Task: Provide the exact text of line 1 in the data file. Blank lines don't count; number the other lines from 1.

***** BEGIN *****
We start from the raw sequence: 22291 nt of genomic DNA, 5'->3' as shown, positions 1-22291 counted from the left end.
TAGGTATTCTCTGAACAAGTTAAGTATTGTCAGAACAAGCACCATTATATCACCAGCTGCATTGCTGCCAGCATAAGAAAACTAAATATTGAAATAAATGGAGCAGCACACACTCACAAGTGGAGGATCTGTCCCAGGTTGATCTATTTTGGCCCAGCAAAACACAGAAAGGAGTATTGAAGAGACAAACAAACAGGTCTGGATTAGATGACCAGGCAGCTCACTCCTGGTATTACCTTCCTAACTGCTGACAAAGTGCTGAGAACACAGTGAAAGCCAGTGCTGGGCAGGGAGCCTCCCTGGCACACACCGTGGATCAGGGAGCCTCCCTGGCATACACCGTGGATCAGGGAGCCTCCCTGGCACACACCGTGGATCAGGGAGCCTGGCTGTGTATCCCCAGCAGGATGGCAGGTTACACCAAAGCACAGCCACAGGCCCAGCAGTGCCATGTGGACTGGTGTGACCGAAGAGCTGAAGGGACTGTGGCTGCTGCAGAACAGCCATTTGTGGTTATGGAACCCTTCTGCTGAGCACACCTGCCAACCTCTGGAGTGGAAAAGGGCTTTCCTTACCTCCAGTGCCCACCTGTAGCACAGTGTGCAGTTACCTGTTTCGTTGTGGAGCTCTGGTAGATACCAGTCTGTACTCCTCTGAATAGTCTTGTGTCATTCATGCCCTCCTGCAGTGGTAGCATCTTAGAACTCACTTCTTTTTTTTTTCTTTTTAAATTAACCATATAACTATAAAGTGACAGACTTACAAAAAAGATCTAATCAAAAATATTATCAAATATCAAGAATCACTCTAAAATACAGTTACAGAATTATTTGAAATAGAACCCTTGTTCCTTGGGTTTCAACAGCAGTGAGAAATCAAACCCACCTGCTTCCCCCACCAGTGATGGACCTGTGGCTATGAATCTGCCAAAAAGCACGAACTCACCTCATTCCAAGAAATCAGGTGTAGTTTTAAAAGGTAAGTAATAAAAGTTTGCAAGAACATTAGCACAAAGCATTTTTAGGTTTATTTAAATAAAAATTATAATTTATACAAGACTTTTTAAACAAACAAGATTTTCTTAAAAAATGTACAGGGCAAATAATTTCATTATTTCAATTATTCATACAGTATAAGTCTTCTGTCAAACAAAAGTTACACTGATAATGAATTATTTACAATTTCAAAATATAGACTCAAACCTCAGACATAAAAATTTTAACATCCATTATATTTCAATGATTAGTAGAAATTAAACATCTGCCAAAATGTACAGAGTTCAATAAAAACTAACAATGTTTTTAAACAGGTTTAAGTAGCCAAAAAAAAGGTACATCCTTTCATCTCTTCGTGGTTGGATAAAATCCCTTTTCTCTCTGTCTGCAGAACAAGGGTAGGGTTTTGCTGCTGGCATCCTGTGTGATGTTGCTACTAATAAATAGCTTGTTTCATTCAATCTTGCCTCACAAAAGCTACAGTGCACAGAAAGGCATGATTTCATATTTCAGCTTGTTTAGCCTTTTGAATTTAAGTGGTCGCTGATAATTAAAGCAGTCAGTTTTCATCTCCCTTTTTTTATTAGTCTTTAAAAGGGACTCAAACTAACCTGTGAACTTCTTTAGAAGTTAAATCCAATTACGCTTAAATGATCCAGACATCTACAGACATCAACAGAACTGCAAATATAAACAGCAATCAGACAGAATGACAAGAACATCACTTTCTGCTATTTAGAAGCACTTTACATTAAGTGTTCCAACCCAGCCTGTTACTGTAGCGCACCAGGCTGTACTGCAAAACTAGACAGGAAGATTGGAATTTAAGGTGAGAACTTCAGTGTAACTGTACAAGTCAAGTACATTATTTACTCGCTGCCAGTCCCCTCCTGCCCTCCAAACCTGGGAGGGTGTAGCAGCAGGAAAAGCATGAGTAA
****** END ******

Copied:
We start from the raw sequence: 22291 nt of genomic DNA, 5'->3' as shown, positions 1-22291 counted from the left end.